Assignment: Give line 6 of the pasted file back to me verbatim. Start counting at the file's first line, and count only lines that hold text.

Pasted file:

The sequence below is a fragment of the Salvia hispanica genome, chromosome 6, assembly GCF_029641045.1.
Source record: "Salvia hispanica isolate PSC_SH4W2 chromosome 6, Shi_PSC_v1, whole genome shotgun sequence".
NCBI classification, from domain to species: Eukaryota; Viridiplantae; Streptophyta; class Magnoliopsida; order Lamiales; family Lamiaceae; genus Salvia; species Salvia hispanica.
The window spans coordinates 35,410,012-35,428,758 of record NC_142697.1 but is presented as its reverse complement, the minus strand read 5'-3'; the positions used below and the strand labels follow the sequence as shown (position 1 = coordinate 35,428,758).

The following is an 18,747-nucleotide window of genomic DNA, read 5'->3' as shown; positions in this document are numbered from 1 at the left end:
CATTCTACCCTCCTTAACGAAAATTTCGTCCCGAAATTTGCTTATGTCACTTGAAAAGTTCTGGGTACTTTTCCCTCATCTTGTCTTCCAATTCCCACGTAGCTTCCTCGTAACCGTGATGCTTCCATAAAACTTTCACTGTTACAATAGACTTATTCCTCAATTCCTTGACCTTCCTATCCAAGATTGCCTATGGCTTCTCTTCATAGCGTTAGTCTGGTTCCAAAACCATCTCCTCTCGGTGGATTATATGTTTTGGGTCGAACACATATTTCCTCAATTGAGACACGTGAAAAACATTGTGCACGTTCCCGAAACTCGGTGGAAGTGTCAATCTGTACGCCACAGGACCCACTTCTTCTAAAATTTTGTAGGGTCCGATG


CATTCTACCCTCCTTAACGAAAATTTCGTCCCGAAATTTGCTTATGTCACTTGAAAAGTTCTGGGTACTTTTCCCTCATCTTGTCTTCCAATTCCCACGTAGCTTCCTCGTAACCGTGATGCTTCCATAAAACTTTCACTGTTACAATAGACTTATTCCTCAATTCCTTGACCTTCCTATCCAAGATTGCCTATGGCTTCTCTTCATAGCGTTAGTCTGGTTCCAAAACCATCTCCTCTCGGTGGATTATATGTTTTGGGTCGAACACATATTTCCTCAATTGAGACACGTGAAAAACATTGTGCACGTTCCCGAAACTCGGTGGAAGTGTCAATCTGTACGCCACAGGACCCACTTCTTCTAAAATTTTGTAGGGTCCGATG